Former BC Conductor Talks Teaching, Inspiring Students

Felipe Tristan./@FelipeTristan on Twitter

 

By Cailah Parker

 

   Music conductor Felipe Tristan has been and still is an inspiration to many students wanting to pursue a career in any musical field. Hailing from Mexican lineage and pursuing his success through conducting, Tristan shared with The Vanguard his experience as a teacher, how his background has impacted his music, and how he defines his success as a conductor. 

   Before becoming a conductor at Manhattan School of Music, Tristan first found his way to Brooklyn College, performing and teaching with the Brooklyn College Symphony Orchestra. There, he found his passion for teaching while also achieving success in something he enjoyed. 

   “I taught orchestra and loved every minute of it. It was a wonderful opportunity to be part of Brooklyn College’s vibrant community,” said Tristan. “I want to believe that I have inspired my students, but I suppose that only time will tell us so.”

   Whether his students become pros or not, Tristan teaches with an intention to make sure they learn valuable lessons as people.

   “Over the years, I have had many students that take the professional route and others that don’t. However, whether they become professional musicians or not isn’t my concern, but rather if they become better persons or not,” he said.  

    After his time as Brooklyn College’s associate conductor, Tristan has been fortunate enough to have had many opportunities that connect his love of music with his cultural roots. His background has been an integral addition to the music he crafts. Right before the pandemic, Tristan was able to travel to his home of Mexico City with the Brooklyn Symphony Orchestra, with who he has worked alongside for a few years.

  “I am proudly Latino and often try to program orchestra pieces that have been written by Latin American composers,” said Tristan.

   Speaking more on his roots, as a child, school band became an accessible way for Tristan to connect with others. He found music as something enjoyable, later flourishing into a passion that followed him into his career. His pursuit of music stems from his family, who continues to inspire him and push him to garner accomplishments as a conductor.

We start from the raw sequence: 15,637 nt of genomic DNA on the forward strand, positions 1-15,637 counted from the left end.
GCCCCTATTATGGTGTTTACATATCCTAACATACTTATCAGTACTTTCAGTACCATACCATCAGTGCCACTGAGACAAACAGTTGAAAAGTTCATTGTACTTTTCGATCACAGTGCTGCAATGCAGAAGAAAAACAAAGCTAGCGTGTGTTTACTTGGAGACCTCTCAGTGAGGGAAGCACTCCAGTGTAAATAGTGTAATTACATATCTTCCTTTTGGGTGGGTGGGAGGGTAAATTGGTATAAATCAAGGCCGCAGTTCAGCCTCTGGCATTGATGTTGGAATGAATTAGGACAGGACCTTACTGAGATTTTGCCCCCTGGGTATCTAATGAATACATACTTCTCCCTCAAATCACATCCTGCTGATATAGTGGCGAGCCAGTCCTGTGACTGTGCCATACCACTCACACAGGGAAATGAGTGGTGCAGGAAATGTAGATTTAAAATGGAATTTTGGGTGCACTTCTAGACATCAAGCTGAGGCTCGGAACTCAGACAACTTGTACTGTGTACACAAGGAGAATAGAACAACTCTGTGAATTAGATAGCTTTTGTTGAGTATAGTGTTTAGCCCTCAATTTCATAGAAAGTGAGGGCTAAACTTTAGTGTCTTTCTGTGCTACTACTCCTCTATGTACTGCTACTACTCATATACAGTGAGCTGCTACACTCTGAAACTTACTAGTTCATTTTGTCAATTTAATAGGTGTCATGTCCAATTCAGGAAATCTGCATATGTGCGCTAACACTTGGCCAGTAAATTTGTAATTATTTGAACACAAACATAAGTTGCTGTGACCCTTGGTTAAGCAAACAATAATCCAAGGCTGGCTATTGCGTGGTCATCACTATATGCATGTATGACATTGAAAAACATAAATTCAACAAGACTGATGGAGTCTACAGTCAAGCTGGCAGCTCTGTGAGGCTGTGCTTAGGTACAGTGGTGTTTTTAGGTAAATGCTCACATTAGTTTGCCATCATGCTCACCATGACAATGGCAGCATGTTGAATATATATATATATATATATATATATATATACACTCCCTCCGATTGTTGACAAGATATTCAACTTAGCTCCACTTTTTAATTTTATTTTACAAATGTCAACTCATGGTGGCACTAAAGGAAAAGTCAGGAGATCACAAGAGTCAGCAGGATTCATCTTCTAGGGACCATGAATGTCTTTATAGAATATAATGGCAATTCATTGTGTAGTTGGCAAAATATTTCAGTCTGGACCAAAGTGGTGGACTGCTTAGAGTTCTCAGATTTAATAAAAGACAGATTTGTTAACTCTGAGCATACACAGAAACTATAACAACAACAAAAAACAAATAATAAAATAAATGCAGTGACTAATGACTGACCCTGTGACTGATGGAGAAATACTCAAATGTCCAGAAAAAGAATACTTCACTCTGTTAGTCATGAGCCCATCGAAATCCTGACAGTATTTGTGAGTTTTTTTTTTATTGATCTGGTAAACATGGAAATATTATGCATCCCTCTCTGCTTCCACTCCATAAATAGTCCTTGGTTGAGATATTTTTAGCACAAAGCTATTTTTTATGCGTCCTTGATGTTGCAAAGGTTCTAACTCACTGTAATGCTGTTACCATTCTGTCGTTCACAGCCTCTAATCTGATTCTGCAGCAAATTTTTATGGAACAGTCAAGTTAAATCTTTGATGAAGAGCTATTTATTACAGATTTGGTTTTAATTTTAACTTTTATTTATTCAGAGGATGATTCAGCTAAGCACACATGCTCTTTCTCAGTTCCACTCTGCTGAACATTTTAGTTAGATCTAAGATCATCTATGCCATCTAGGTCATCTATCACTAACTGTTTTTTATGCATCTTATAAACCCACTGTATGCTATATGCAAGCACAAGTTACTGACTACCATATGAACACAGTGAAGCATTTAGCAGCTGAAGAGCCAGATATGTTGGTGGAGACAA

“Over the years, I became more serious about it [band]. My family has been very supportive. I’m the only person in my family that has gone into a career in the arts, everyone else is an engineer, accountants, etcetera,” said Tristan. “They’re proud of me, and I am very grateful for all they’ve done to support me. Oftentimes, my mom tells me she’s seen me in a newspaper or TV interview, and that makes her very proud.”

   With classical music representations of people like himself still being far behind where they should be, Tristan said things seem to be moving in the right direction. Even though there are many challenges against him as a Latino conductor, Tristan still believes in music.

   “There is still a lot of stigmas and elitism around classical music,” said Tristan. “While things are looking better, we still need to keep pushing for fair and more diverse music industry. Music is the ultimate universal language. [It]…always inspires us to become better citizens of our world.”

   Tristan emphasized that it is not always possible to find a job that you are both passionate and successful in, but by staying humble and defining what success means to him, he has overcome the odds. 

   “I believe success means to accomplish whatever you have set up to do. Success can be a deceiving concept,” said Tristan. “However, more and more I have learned to appreciate and enjoy the journey while trying to have clear and ambitious goals for the long term.”

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